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Nearly 2.8 million Arizonans who live with pre-existing medical conditions receive protections under the Affordable Care Act (ACA), but those protections are at risk of being gutted due to an ongoing lawsuit from Arizona and 19 other Republican-led states.

The lawsuit, filed in 2018, marks just the latest attempt by Republicans, including Arizona’s own Sen. Martha McSally (R-AZ), to repeal the healthcare law in its entirety.

The suit has since earned the support of the Trump administration and has made its way to the U.S. Court of Appeals for the 5th Circuit, which is expected to make a decision in the next few weeks.

Consequences of ACA Repeal

Should the court rule that the ACA is unconstitutional, it could lead to the repeal of the law, leaving Arizonans who suffer from pre-existing conditions, such as asthma, diabetes and cancer, without patient protections.

Such a ruling would once again allow insurance companies to deny these individuals coverage. That includes more than 386,000 children, according to FamiliesUSA, a nonprofit, nonpartisan advocacy group for healthcare consumers.

McSally’s record on healthcare

While the lawsuit is still working its way through the courts, Republicans’ ongoing attacks on the ACA have Arizonans worried and skeptical of McSally, according to an August 2019 poll from Public Policy Polling (PPP).

A plurality of respondents, 45%, said they did not believe Sen. McSally could be trusted on the issue of health care. This is particularly notable because 39% of respondents identified as Republican, while only 35% identified as Democrat, and 26% as Independent. 

This lack of faith in McSally may have something to do with her record on the issue.

McSally voted for a full repeal of the ACA in 2015, which would have meant the loss of protections for people with pre-existing conditions. 

She also voted to repeal and replace the law in 2017, infamously telling her colleagues they needed to get the “f-cking thing” done. The bill she voted for, the American Health Care Act (AHCA), would have weakened protections for people with pre-existing conditions, according to health experts. 

Despite her record on the issue, during her 2018 campaign for U.S. Senate, McSally misleadingly stated that she was “leading the fight” to “force insurance companies to cover pre-existing conditions.”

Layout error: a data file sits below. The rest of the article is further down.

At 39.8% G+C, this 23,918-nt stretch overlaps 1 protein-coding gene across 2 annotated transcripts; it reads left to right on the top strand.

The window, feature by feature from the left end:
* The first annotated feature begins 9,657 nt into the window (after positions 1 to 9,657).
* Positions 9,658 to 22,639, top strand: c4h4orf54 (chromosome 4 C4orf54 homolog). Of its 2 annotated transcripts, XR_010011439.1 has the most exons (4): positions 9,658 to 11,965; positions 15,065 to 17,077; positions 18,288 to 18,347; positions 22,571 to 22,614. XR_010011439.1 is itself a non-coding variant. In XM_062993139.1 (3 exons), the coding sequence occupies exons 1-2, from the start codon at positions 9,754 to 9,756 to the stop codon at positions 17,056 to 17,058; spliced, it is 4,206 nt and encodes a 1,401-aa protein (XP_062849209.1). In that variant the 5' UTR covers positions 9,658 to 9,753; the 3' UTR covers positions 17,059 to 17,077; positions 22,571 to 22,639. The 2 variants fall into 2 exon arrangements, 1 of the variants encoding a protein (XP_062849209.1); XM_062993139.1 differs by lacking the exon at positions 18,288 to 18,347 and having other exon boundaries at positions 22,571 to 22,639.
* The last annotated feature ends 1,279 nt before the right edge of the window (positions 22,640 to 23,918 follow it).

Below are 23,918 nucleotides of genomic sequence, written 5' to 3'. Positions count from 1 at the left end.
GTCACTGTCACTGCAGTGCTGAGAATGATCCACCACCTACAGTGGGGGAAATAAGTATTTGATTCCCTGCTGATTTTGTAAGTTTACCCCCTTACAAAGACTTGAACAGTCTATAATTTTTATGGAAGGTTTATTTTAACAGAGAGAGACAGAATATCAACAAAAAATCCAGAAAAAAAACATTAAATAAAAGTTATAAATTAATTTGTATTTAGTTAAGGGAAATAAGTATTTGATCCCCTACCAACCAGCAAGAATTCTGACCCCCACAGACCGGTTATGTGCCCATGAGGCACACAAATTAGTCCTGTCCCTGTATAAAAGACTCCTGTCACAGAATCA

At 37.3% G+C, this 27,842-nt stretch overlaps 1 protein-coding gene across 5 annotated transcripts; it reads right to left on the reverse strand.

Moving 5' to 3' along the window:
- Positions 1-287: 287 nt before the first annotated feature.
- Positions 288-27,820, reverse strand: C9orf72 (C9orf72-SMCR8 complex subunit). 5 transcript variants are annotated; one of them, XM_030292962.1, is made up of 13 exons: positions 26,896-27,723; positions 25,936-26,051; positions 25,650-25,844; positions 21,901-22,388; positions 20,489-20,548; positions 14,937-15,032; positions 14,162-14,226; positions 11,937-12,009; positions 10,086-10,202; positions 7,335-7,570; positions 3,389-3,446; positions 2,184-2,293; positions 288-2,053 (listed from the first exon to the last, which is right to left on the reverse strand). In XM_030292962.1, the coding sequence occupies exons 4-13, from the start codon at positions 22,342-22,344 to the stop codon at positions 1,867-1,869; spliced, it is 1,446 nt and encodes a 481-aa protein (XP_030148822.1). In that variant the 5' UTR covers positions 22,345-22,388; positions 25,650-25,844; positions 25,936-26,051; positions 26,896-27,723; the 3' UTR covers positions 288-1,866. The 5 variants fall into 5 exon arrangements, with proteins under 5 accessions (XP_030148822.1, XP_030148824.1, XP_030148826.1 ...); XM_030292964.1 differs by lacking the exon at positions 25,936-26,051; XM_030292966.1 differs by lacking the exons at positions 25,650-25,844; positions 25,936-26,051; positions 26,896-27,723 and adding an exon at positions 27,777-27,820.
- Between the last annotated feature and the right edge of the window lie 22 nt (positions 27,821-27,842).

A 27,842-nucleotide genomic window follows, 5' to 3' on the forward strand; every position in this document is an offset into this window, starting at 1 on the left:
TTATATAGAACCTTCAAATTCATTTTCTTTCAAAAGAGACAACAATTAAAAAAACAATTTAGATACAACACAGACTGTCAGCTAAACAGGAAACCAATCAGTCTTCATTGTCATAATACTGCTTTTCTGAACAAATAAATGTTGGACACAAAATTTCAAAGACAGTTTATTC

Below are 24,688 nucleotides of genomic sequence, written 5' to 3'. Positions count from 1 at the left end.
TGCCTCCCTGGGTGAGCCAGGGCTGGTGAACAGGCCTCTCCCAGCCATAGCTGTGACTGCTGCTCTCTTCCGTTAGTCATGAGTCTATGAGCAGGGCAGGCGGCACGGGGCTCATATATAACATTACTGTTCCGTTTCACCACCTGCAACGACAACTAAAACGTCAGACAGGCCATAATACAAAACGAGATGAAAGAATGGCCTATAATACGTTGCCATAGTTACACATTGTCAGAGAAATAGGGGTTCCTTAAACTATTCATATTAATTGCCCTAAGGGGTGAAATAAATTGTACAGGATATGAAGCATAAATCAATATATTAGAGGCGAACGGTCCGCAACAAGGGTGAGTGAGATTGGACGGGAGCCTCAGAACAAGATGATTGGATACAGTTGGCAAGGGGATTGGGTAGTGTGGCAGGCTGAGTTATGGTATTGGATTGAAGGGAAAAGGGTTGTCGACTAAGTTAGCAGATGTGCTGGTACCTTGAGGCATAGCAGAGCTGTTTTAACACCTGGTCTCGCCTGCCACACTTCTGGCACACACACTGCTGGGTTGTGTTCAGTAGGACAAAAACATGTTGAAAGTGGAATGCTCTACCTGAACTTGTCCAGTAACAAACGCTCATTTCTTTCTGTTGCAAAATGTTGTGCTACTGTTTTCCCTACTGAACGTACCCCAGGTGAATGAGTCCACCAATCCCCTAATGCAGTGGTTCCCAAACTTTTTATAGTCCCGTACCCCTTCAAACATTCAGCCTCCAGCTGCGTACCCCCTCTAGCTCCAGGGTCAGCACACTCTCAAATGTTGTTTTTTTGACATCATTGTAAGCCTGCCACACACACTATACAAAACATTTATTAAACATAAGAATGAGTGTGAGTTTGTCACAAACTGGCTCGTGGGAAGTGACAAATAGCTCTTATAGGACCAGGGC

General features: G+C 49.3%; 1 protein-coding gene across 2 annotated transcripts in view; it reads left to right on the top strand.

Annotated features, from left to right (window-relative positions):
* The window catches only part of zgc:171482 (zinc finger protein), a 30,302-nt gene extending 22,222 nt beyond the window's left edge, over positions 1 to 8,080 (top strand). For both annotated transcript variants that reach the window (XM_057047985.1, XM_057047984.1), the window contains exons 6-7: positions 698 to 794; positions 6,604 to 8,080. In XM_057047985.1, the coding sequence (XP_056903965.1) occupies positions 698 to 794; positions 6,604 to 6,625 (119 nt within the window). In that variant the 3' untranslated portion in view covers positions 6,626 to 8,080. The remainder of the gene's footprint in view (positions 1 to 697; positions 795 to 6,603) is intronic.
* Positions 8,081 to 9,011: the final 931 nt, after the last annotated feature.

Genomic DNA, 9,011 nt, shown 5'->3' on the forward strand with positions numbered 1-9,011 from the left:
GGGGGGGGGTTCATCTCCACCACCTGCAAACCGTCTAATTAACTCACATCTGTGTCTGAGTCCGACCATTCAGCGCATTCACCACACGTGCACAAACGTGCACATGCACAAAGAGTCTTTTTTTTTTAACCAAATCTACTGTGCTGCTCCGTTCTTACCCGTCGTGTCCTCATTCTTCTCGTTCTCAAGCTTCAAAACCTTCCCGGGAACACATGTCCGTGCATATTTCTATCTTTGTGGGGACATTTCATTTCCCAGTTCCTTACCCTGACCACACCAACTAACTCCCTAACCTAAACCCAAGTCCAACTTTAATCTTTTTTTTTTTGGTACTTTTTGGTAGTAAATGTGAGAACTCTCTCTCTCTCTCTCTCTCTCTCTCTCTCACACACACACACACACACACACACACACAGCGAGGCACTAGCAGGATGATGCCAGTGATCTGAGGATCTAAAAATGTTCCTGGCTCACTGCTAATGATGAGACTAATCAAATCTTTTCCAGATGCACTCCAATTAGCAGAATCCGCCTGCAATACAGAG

Politifact, a non-partisan website focused on fact checking journalism, rated her claim as “mostly false.” 

McSally’s record on healthcare dogged her during her campaign, and may have played a role in her loss to now-U.S. Sen. Kyrsten Sinema (D-AZ), as an October 2018 poll from PPP found that 58% of voters said healthcare was the “most important” or a “very important” issue for them. 

Following McSally’s loss, interim U.S. Sen. Jon Kyl (R-AZ), who had been appointed to fill the seat left vacant by the death of John McCain, announced his resignation. Arizona Gov. Doug Ducey (R-AZ) then appointed McSally to the seat. 

McSally is up for re-election in 2020 and her record on healthcare may once again take center stage. 

Healthcare matters to Arizona voters

Eighty-four percent of respondents to PPP’s August 2019 poll said healthcare was a “top” or “important” priority to them.

The outcome of the ongoing lawsuit could also factor into McSally’s re-election campaign, as 65% of respondents said they found it either “extremely concerning” or “very concerning” that the Trump administration is pushing a repeal of the ACA without a plan to replace it. 

Another 40% said they were extremely worried that they or someone they care about could lose healthcare coverage because of a pre-existing condition if the ACA is repealed. 

What’s next

If the U.S. Court of Appeals for the 5th Circuit upholds the ACA and rules against the Republican-led states, those with pre-existing conditions would, at least for now, still be protected under the ACA. 

If the court strikes down the ACA as unconstitutional, the case would likely be appealed and find its way to the Supreme Court in 2020.

It would then be up to the highest court in the land to decide the fate of nearly 2.8 million Arizonans who live with pre-existing medical conditions.